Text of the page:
1). On 26 June 1974 a number of banks had released Deutschmarks (the German currency) to the Herstatt Bank in exchange for dollar payments deliverable in New York
2). Due to differences in the time zones, Herstatt Bank ceased operatins between the times of the respective payments and before the dollar payments could be effected in New York, the Hersatt Bank was liquidated by German regulators
3). The G-10 nations responded to this incident by forming the Basel Committee Supervision in late 1974, under the Bank for International Settlements (BIS) located in Basel, Switcherland BASEL-I
BASEL - 1
1). In 1988 the Basel Committee on Banking Supervision (BCBS) in Basel published a set of minimum capital requirements for banks known as Basel I norms
2). Features of Basel I
3). Assets of banks were classified and grouped in five categoris according to credit risk, carrying the following risk weights
4). Banks with an international presence are required to hold capital equal to 8% of their risk-weighted assets (RWA).
5). From 1988 this framework was introduced within the G-10 nations initially and then ver 100 countries adopted the rules prescribed by the Basel I
1). Basel II was introduced in 2004 with more refined definations for capital adequacy, risk management and disclosure requirements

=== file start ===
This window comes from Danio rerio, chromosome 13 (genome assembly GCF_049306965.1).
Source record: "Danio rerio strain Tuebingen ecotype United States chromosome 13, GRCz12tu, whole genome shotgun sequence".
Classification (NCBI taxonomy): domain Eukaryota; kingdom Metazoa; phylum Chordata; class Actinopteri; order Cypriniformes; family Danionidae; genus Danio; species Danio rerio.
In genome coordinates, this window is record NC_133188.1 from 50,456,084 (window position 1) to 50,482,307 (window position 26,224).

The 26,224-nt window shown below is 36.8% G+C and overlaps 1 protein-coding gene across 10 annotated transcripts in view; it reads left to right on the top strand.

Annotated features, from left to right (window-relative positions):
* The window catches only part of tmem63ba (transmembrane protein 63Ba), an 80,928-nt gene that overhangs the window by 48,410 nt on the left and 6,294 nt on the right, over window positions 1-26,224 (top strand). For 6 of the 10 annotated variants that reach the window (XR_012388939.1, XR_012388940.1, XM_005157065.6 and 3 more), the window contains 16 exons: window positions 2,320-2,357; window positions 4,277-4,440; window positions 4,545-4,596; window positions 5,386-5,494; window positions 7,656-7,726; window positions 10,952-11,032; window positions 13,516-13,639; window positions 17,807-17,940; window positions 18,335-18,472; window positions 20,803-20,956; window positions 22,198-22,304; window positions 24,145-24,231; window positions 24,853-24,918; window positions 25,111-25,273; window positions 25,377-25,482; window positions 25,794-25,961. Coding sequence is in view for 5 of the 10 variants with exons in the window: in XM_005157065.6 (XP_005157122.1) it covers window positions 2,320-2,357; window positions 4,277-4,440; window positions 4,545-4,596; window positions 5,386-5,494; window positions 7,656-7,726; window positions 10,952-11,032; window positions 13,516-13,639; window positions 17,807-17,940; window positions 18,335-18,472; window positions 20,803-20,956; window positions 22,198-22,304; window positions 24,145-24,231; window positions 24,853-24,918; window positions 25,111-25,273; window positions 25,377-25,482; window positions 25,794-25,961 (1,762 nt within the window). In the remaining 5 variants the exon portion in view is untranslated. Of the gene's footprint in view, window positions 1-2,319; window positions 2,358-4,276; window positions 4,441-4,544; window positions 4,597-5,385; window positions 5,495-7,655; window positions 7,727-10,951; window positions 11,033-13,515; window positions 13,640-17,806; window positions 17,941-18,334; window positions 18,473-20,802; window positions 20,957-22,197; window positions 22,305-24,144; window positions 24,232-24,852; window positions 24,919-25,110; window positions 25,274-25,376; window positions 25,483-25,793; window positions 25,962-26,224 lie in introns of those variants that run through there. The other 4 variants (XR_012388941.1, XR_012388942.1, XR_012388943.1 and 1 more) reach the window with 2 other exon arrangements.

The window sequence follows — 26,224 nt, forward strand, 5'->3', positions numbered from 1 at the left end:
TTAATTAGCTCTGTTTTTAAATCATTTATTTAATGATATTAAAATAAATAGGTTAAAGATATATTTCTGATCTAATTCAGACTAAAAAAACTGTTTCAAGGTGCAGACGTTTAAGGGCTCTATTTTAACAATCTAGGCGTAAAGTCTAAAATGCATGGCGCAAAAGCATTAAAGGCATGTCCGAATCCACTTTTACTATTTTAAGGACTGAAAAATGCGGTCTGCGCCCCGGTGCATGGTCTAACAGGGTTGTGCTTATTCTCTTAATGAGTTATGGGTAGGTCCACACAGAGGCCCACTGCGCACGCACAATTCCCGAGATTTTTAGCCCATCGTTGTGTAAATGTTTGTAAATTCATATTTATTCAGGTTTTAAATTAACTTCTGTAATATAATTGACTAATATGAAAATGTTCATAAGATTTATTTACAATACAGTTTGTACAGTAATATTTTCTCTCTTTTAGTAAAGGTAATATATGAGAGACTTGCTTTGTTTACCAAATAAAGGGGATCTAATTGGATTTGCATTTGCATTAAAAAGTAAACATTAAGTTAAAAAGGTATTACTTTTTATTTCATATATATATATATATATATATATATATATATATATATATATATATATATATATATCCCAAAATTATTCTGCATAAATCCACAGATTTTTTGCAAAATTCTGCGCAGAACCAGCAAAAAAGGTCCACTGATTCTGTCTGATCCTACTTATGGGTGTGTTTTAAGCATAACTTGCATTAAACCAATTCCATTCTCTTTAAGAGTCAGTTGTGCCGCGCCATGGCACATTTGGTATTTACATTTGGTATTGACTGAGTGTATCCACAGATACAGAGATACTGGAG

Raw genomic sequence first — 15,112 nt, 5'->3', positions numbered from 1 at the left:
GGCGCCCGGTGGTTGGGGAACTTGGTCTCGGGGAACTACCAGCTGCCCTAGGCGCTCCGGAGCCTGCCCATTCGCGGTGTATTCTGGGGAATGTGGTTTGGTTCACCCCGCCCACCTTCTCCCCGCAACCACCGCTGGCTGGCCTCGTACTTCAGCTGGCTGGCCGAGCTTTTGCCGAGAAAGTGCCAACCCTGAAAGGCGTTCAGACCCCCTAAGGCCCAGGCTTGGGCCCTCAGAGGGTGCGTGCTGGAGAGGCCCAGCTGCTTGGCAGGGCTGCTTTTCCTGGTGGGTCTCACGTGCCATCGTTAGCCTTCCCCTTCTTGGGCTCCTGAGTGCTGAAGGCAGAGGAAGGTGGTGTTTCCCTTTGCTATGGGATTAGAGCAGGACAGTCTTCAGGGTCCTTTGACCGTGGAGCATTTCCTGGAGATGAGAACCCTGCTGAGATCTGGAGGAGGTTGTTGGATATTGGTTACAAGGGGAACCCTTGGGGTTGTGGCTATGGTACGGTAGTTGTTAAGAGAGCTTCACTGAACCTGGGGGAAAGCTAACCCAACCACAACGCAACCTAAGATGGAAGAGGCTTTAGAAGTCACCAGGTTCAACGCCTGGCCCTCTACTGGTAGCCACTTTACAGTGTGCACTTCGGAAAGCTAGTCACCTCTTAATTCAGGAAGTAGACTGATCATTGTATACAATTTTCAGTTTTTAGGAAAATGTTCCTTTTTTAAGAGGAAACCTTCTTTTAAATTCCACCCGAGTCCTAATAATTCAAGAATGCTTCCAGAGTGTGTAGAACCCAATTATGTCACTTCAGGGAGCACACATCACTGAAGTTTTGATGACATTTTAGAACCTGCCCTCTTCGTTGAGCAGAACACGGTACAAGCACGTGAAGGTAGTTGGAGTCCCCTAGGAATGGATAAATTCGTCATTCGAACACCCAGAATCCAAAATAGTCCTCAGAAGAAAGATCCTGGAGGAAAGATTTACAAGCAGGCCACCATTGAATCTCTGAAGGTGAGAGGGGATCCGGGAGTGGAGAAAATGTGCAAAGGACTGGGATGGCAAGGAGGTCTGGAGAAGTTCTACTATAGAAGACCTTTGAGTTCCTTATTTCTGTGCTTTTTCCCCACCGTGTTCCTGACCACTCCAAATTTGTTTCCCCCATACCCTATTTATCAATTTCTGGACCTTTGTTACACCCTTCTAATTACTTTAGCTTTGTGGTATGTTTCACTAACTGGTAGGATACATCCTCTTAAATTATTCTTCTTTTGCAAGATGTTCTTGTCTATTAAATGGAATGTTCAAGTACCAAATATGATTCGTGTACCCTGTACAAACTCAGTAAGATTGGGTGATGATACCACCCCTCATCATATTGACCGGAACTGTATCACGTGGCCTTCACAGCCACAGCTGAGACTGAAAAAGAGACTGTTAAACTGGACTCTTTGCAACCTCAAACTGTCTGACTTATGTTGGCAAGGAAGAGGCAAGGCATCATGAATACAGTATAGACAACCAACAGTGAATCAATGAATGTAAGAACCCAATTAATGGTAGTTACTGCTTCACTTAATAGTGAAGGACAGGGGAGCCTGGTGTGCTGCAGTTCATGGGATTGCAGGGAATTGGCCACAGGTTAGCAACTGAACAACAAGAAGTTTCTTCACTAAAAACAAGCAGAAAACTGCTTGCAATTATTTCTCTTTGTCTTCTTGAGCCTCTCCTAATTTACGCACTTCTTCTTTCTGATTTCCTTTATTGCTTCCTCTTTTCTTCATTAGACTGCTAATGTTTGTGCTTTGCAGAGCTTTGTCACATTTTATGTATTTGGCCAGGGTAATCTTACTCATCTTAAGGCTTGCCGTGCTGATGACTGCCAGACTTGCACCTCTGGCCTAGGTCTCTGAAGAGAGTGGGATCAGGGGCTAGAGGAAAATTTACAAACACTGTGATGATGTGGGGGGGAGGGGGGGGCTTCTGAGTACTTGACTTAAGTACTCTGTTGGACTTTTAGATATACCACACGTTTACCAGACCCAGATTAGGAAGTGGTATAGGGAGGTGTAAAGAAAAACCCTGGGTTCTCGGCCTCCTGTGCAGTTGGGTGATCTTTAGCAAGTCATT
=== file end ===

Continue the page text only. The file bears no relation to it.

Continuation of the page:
2). It used external rating agencies to set the risk weights for corporate and banks
3). Disclosure requirements allowed market participants to access the capital adequacy of the institution based on information on the following aspects
4). In Basel II norms Operational Riskhas been defined as the risk of loss resulting from inadequate or failed internal processes, people and systems
5). Basel II uses a “three pillars” concept namely
1). The Basel II regulations did not have any explicit norm on the debt that banks could take but focused on financial institutional ignoring the systematic risks
2). Therefore to ensure that banks don’t take excessive debt and not rely on short term funds the Basel III norms were proposed in 2010
3). Basel III promoted a more resilient banking system on the following 4 important banking parameters namely
4). Requirements of common equity and Tier 1 capital will be 4.5% and 6% respectively
5). Leverage ratio calculated by dividing Tier I capital by the bank’s average total consolidated assets will be greater than 3% ,in other words is the ratio of relative amount of caital to total assets.
6). The minimum Liquidity Coverage Ratio (LCR) will reach upto 100% by 1st January 2019 to prevent situations like Bank Run.